The U.S. beer industry has seen better days. Millennials, now the largest generational cohort, don't share their parents' affection for beer, and instead prefer hard spirits or wine. And Big Beer has fared worse than the overall industry, as drinkers are increasingly eschewing mass-market labels like Budweiser, Coors Light, and Bud Light in favor of craft brews.

The shift has weighed on the stocks of major brewers Anheuser Busch InBev and Molson Coors Brewing: Both companies have underperformed the market.

STZ Chart

Data by YCharts.

Constellation Brands (NYSE:STZ) has taken a different approach. Last year, the company surprised investors by taking a stake in marijuana company Canopy Growth (NYSE:CGC), and recently doubled down on this investment. Are these the early signs of a major change in direction for the company?

Constellation throws green at Canopy Growth

In October, Constellation Brands took a near-10% position in Canopy Growth, paying $191 million for its stake, which valued the company at nearly $2 billion. It was a controversial move, but CEO Rob Sands justified the investment by explaining that the company eventually expected nationwide marijuana legalization.

This month, Sands doubled down on the initial investment, paying $3.88 billion to raise its total stake to 38% -- a premium of over 50% to the prior-day's close on the Toronto Stock Exchange. Constellation receives other benefits from this deal, namely warrants that could increase its ownership stake to 50% and control of the board with four of seven seats.

Marijuana in glass containers.

Image Source: Getty Images

But it's not a marijuana stock ... yet

While this stake will allow Constellation Brands to better enter a potential growth area, it's not quite a marijuana stock. Investors should understand that this purchase won't have an immediate effect on the broader business. Last quarter, Canopy Growth reported C$25 million ($19 million) in revenue, versus $2 billion for Constellation Brands. Revenue attributable to Constellation Brands' smallest segment, spirits, was $80 million in the quarter.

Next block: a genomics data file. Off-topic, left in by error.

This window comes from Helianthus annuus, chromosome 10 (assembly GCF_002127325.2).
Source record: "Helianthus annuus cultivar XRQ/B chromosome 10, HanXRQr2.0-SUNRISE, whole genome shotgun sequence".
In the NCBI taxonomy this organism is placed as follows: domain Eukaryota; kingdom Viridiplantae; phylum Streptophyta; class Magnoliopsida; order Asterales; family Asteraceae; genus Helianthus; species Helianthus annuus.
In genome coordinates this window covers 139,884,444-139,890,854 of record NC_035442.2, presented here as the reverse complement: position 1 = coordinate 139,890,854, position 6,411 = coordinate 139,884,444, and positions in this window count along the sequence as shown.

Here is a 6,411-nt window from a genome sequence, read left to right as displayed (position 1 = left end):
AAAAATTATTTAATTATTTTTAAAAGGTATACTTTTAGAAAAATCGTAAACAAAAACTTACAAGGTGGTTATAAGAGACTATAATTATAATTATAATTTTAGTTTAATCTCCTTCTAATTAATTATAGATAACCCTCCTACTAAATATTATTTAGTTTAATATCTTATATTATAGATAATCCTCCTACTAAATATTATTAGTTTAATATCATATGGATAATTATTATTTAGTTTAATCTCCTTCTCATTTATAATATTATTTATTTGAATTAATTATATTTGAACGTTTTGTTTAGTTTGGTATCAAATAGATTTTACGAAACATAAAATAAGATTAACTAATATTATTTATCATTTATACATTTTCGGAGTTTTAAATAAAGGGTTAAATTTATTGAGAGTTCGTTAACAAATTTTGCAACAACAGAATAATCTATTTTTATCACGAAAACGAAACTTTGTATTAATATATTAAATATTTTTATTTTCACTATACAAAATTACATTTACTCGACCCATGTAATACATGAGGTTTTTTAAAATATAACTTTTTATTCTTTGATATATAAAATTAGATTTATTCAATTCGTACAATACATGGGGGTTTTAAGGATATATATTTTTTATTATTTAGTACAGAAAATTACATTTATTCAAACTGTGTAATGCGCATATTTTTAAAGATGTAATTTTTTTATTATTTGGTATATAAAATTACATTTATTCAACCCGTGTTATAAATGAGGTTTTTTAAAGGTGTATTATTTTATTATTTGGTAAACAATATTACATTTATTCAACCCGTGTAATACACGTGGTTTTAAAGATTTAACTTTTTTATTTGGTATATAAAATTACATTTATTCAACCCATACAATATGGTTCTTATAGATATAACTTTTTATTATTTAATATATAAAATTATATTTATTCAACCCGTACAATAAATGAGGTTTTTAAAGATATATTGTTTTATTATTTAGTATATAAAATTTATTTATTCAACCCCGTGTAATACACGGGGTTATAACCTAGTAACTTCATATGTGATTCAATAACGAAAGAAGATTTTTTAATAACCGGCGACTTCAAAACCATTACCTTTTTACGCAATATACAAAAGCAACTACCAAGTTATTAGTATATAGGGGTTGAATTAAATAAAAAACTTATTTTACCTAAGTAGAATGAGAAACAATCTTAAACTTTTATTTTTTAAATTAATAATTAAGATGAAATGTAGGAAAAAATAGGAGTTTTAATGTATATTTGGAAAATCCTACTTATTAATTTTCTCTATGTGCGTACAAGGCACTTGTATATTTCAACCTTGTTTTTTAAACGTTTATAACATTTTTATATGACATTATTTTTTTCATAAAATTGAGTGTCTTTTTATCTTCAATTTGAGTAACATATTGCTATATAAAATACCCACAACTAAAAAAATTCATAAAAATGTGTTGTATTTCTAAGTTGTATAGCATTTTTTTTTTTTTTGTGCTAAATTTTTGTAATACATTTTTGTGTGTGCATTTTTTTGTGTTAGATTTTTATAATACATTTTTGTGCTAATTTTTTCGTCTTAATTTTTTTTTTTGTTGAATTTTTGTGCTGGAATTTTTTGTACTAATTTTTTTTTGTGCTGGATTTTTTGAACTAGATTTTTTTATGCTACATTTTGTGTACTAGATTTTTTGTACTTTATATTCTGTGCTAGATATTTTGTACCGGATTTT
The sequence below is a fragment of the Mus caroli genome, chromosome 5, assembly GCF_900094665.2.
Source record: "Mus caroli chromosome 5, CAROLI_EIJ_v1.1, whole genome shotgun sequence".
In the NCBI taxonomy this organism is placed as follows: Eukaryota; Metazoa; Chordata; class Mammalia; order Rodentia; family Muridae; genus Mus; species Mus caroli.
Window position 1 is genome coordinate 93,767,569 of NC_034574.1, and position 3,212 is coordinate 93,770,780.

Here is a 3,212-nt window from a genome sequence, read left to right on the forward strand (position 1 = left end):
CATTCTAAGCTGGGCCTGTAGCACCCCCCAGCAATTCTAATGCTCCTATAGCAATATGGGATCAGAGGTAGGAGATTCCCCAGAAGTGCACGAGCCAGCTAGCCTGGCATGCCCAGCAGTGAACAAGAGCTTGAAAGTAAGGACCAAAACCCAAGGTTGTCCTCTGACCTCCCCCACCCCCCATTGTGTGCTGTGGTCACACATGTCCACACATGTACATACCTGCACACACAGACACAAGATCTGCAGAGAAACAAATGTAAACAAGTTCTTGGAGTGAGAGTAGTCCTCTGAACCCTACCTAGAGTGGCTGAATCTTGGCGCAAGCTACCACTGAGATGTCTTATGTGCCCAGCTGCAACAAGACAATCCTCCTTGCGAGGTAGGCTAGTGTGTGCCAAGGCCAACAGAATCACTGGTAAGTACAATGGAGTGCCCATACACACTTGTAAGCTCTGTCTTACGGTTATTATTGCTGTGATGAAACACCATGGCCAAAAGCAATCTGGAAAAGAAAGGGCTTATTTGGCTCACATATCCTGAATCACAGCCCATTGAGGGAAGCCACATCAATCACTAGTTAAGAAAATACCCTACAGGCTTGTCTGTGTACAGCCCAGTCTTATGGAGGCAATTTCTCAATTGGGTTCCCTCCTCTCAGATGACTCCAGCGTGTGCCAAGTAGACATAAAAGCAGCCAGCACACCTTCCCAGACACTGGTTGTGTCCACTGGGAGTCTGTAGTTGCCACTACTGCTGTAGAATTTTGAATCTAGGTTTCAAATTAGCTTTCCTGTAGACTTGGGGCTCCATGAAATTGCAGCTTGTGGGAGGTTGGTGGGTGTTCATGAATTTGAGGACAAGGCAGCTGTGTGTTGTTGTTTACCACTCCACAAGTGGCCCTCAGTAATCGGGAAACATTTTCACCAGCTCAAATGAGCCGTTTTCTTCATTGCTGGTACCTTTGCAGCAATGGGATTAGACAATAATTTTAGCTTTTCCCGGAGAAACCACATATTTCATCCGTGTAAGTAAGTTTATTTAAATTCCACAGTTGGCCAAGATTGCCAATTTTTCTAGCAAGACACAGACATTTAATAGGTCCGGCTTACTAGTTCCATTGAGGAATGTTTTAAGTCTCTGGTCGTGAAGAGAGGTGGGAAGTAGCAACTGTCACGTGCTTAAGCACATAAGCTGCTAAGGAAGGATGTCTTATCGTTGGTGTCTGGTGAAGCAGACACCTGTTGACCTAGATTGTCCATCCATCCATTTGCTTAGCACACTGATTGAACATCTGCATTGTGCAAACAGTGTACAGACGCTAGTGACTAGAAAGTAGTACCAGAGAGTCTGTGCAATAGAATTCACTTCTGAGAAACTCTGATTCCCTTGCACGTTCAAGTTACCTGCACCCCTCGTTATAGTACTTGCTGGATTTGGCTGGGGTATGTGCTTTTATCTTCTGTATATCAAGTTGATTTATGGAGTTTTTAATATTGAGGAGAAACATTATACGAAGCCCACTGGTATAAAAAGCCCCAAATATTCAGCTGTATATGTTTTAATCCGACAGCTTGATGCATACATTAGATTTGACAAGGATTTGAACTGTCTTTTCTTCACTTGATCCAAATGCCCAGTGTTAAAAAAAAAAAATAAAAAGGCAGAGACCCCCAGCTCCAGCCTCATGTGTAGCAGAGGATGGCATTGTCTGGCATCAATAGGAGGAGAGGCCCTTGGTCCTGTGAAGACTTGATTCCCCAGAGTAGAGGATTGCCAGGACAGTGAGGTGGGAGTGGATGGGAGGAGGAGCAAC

However, marijuana has the potential to become a major gateway to future returns: Canopy Growth grew revenue 63% year over year, and industry analysts expect the legal marijuana business to grow to $31 billion by 2020. The next tailwind will come from Canopy Growth's home market of Canada, as the country's recently enacted marijuana legalization will take effect in October.

The fourth leg of the business

Although investors were lukewarm on the announcement, particularly when Constellation noted that the acquisition would halt any stock buybacks for the next 18 months, long-term investors should be encouraged by the announcement.

In an interview with CNBC, Sands mentioned it was his goal to make marijuana a "fourth leg of the business" behind beer, wine, and spirits -- this could be a better approach than the plans of other mega brewers to buy up craft brewers, especially now that craft sales are beginning to slow.

Constellation Brands has the assets and logistical wherewithal to immediately become the biggest name in the marijuana market, one that will continue to grow at high rates going forward regardless of whether or not the U.S. legalizes the product.

Jamal Carnette, CFA has no position in any of the stocks mentioned. The Motley Fool owns shares of and recommends Anheuser-Busch InBev NV. The Motley Fool owns shares of Molson Coors Brewing. The Motley Fool has a disclosure policy.